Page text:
The Bible teaches: "Even though a righteous man falls seven times, he rises again." (Proverbs 24:16, NIV) I love that saying because it points out that even righteous people make mistakes and stumble occasionally. Mistakes are not failures, because you're never a failure until you give up. Mistakes teach us what doesn't work. If you're not making any mistakes, it means you're playing it safe and not trying anything new. I tell my staff that I want every one of them making at least one new mistake a week—as long as it isn't the same old one! Mistakes are how we learn and get better.

W–Weekly Staff Meetings

For years, I asked my team to bring me a brief weekly report on a small 3-by-5 card. This kept the reports short and to the point. Then those cards became our weekly meeting agenda. Today we use email. Here are the four things you want to know as a leader:

  • "I've made progress in ______________________________________"
  • "I'm having difficulty with ___________________________________"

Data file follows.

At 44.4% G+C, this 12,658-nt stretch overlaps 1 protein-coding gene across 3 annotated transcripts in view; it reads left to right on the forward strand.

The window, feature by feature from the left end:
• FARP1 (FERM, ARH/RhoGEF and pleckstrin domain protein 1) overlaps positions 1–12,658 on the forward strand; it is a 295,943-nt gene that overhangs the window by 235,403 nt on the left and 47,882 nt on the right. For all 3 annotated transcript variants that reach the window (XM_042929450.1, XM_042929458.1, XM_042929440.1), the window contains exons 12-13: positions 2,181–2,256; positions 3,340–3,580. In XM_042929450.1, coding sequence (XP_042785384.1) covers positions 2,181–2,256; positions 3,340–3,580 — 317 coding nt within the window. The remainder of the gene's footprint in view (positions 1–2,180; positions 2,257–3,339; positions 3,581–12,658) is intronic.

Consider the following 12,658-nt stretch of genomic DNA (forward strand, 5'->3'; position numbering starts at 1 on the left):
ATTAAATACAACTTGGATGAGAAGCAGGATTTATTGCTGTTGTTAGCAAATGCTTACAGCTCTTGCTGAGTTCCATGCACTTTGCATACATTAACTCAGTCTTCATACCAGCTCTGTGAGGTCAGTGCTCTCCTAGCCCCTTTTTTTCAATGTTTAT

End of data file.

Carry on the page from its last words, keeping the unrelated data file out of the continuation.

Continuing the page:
• "I need a decision from you on ________________________________"
  • "I'm thankful for ___________________________________________"

O – Open Communication

Open communication is the cornerstone of great teamwork. Proverbs 13:17 (LB) says "Reliable communication permits progress." There are three common barriers to great communication:

1. Presumption. How many problems have been caused by the phrase "But I assumed ..."? Here are some fatal assumptions: assuming that there's only one way to see a problem; assuming that everyone else feels just like you; assuming that someone will never change (they do); assuming that you can know someone else's motives (you can't).